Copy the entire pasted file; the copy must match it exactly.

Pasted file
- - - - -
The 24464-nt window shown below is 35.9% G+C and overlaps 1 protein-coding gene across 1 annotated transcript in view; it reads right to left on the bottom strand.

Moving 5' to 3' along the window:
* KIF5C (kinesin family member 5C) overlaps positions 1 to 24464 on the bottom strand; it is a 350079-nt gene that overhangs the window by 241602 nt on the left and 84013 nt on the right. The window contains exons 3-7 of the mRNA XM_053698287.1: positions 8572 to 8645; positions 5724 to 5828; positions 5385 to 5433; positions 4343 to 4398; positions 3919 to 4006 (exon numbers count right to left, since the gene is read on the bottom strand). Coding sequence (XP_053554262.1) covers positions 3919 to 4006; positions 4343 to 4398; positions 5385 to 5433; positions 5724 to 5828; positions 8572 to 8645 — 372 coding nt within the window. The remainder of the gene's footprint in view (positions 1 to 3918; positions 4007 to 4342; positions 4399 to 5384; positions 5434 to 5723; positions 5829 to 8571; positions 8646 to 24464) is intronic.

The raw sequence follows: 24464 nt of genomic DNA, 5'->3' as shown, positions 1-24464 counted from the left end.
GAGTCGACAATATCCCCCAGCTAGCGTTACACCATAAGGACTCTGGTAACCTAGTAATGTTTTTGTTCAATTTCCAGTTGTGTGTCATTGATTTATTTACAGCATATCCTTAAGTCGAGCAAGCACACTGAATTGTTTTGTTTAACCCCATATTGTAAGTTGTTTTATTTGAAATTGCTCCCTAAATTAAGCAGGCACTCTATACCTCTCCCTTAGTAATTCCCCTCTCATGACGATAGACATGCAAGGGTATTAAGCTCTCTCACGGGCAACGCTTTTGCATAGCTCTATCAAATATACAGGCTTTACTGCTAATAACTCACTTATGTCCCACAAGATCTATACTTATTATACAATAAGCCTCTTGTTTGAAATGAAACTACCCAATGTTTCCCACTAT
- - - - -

The 24464-nt window shown below is 35.9% G+C and overlaps 1 protein-coding gene across 1 annotated transcript in view; it reads right to left on the bottom strand.

Moving 5' to 3' along the window:
* KIF5C (kinesin family member 5C) overlaps positions 1 to 24464 on the bottom strand; it is a 350079-nt gene that overhangs the window by 241602 nt on the left and 84013 nt on the right. The window contains exons 3-7 of the mRNA XM_053698287.1: positions 8572 to 8645; positions 5724 to 5828; positions 5385 to 5433; positions 4343 to 4398; positions 3919 to 4006 (exon numbers count right to left, since the gene is read on the bottom strand). Coding sequence (XP_053554262.1) covers positions 3919 to 4006; positions 4343 to 4398; positions 5385 to 5433; positions 5724 to 5828; positions 8572 to 8645 — 372 coding nt within the window. The remainder of the gene's footprint in view (positions 1 to 3918; positions 4007 to 4342; positions 4399 to 5384; positions 5434 to 5723; positions 5829 to 8571; positions 8646 to 24464) is intronic.

The raw sequence follows: 24464 nt of genomic DNA, 5'->3' as shown, positions 1-24464 counted from the left end.
GAGTCGACAATATCCCCCAGCTAGCGTTACACCATAAGGACTCTGGTAACCTAGTAATGTTTTTGTTCAATTTCCAGTTGTGTGTCATTGATTTATTTACAGCATATCCTTAAGTCGAGCAAGCACACTGAATTGTTTTGTTTAACCCCATATTGTAAGTTGTTTTATTTGAAATTGCTCCCTAAATTAAGCAGGCACTCTATACCTCTCCCTTAGTAATTCCCCTCTCATGACGATAGACATGCAAGGGTATTAAGCTCTCTCACGGGCAACGCTTTTGCATAGCTCTATCAAATATACAGGCTTTACTGCTAATAACTCACTTATGTCCCACAAGATCTATACTTATTATACAATAAGCCTCTTGTTTGAAATGAAACTACCCAATGTTTCCCACTAT